The 10-megapixel Olympus E-520 is the bigger brother of the E-420. The primary difference between the two is that the E-520 benefits from in-camera image stabilisation technology.
RAW / JPEG
JPEG quality is good in comparison with the Raw files, with punchy colours and adequate sharpness. The supplied trial of the Studio software features a wide array of adjustment options, though it’s a shame it’s only a trial. If you’re spending this sort of money on a DSLR, you should expect it to come with a program that can open and manipulate all its files, without any additional expense.
The E-520 fares well with regards to exposure, with only the occasional underexposed image. Highlight control, at default, is still not too great, and means that either Shadow Adjustment Technology (SAT), Raw shooting or exposure compensation needs to be called upon to ensure detail is rendered. In most conditions, there shouldn’t be many issues.
Up to ISO 800, noise is generally well controlled, despite a little texture even at lower settings. ISO 800 seems to be the drop-off point, where noise begins to degrade images, and at ISO 1600 there’s plenty of it. Even so, one benefit of having a relatively more populated sensor is that noise shows quite a fine texture and evenness, and so is easier to remove. Perhaps what’s most impressive is how well detail and sharpness manage to hold up, with JPEGs after ISO 800 receiving a visibile sharpening boost to counter the effects of noise. We wouldn’t recommend using the noise filter on any three of its settings; detail is severely compromised and a good deal of chroma noise still remains even on the ‘High’ setting.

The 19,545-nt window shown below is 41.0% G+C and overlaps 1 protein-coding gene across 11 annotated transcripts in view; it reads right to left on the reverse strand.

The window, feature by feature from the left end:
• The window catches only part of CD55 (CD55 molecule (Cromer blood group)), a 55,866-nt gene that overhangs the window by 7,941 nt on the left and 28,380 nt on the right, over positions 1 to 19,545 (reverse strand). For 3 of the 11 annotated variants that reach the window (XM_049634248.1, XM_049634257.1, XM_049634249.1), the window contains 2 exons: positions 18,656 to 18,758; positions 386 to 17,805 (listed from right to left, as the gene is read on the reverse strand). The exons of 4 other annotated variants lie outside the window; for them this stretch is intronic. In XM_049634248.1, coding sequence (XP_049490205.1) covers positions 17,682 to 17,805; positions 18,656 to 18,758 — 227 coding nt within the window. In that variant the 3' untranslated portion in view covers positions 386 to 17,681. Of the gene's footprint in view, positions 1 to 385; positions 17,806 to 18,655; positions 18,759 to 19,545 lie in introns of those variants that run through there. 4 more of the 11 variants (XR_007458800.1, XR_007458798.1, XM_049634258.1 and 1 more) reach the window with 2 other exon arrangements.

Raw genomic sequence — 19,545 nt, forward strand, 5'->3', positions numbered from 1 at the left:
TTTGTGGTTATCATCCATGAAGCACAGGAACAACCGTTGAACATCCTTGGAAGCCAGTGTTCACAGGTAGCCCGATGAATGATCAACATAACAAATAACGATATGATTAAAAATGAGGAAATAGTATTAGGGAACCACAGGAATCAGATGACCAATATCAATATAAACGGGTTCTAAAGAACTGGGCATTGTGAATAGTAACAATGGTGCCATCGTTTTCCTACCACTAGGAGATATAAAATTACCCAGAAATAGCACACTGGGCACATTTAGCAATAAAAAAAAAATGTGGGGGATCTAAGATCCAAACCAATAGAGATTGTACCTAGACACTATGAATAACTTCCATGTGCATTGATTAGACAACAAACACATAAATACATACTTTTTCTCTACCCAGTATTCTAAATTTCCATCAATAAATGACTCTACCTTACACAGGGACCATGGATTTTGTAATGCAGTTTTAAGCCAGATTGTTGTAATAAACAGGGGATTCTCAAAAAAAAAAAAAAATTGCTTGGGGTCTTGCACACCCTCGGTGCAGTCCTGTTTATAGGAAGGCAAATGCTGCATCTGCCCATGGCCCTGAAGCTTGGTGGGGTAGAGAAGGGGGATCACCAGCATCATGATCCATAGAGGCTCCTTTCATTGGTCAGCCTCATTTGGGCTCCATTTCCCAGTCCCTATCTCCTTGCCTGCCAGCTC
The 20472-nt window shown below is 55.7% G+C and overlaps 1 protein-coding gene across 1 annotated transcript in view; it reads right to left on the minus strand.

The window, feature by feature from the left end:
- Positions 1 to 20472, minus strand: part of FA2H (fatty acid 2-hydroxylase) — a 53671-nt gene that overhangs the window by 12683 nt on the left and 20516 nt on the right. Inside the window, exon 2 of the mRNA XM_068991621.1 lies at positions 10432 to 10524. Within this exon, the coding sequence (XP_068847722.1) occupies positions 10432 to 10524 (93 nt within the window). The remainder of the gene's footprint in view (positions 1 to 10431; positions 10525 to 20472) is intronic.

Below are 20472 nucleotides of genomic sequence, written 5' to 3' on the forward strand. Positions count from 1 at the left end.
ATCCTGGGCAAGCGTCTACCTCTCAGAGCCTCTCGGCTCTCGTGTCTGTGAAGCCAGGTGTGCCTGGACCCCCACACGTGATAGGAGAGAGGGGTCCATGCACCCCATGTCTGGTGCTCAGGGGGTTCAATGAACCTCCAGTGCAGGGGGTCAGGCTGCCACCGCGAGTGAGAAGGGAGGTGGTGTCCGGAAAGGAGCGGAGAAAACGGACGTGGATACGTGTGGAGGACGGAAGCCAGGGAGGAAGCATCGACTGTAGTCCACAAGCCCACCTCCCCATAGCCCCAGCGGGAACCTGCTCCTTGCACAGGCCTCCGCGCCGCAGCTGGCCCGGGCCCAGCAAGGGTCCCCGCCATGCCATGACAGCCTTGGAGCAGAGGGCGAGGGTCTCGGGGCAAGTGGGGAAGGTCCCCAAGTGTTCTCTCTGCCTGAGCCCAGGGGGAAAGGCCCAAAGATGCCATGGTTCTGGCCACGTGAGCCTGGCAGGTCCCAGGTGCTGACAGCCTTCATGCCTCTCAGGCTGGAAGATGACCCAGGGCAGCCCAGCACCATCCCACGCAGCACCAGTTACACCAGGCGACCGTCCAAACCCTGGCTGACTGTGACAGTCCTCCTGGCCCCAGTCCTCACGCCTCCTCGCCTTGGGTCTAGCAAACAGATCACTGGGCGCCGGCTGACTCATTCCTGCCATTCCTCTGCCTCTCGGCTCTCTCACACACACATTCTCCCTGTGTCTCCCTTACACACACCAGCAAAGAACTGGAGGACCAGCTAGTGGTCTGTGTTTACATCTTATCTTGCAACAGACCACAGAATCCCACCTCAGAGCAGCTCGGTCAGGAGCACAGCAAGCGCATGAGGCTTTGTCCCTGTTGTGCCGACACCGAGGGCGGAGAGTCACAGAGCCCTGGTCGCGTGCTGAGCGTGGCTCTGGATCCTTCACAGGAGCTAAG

Tone And Contrast
Images generally have nice colour to them, with the Natural picture mode not being too dissimilar to the more saturated Vivid mode. SAT does a good job bringing out tones at either end of the scale, though we found its effects a little extreme in certain situations. SAT may also be applied to images in-camera after they have been shot.
Colour And White Balance
Olympus is said to have made improvments to the white balance systems on both cameras and we generally found Auto white balance to be accurate. At times, it produces a more accurate result than some of the preset settings although a slight magenta cast sometimes can unexpectedly form over lighter tones. Even so, it fares very well under mixed conditions and means that it can generally be relied upon.
Sharpness And Detail
At times, the E-520 really impressed with the sharpness of JPEGs produced, with JPEGs on the whole needing less sharpening than would usually be expected. Predictably, the worst performance came with the kit lens, though the sensor is clearly capable of capturing a lot of detail with good lenses.